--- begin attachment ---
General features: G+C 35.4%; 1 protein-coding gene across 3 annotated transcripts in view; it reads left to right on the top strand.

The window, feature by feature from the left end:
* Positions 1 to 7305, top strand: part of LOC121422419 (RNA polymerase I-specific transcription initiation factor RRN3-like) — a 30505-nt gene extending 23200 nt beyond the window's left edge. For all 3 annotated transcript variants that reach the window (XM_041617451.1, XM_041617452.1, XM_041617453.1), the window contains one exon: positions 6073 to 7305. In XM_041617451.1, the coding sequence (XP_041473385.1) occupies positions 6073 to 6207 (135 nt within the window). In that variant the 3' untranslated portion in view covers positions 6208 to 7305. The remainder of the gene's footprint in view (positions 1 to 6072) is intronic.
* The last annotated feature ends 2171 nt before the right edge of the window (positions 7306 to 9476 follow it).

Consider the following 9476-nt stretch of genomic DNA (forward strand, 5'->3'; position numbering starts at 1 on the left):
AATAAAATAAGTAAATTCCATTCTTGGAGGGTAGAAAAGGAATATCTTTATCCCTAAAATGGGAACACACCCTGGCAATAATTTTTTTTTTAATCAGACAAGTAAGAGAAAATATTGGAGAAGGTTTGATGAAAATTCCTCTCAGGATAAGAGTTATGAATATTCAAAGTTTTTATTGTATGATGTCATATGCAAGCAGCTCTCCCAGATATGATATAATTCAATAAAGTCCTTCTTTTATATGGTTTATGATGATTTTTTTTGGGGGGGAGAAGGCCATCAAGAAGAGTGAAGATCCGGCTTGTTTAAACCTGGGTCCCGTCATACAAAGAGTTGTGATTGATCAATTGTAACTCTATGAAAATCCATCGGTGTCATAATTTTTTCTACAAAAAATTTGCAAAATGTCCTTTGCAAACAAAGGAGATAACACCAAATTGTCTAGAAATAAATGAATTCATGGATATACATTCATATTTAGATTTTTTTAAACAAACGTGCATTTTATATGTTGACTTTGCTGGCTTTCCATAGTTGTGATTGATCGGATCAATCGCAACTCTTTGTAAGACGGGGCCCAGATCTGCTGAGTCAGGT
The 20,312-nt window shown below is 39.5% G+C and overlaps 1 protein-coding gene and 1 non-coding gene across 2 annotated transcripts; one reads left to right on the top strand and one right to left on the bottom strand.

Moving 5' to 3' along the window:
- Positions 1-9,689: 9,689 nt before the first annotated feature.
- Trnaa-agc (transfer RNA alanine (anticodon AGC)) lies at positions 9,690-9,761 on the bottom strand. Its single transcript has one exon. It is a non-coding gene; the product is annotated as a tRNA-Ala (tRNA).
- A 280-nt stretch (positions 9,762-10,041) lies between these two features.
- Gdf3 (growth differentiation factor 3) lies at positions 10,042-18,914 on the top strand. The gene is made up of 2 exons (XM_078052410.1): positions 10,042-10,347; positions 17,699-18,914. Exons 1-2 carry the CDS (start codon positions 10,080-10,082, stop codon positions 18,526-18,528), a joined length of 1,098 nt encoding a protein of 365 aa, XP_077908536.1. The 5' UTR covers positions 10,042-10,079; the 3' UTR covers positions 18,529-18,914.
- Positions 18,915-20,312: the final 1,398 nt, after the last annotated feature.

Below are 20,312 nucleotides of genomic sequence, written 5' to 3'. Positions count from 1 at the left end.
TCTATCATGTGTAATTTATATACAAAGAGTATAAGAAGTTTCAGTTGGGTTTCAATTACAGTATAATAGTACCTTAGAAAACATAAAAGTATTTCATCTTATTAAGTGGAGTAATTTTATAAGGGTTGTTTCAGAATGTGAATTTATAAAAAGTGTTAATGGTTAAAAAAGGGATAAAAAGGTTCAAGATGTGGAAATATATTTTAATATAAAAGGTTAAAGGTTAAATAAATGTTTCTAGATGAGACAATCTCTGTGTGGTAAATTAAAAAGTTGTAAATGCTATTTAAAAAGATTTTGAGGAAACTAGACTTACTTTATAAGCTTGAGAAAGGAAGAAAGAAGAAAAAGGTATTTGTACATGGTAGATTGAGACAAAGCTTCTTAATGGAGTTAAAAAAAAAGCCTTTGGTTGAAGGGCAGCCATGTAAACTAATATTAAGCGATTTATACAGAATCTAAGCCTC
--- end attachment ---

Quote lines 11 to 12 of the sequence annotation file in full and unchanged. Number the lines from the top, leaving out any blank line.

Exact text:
- A 280-nt stretch (positions 9,762-10,041) lies between these two features.
- Gdf3 (growth differentiation factor 3) lies at positions 10,042-18,914 on the top strand. The gene is made up of 2 exons (XM_078052410.1): positions 10,042-10,347; positions 17,699-18,914. Exons 1-2 carry the CDS (start codon positions 10,080-10,082, stop codon positions 18,526-18,528), a joined length of 1,098 nt encoding a protein of 365 aa, XP_077908536.1. The 5' UTR covers positions 10,042-10,079; the 3' UTR covers positions 18,529-18,914.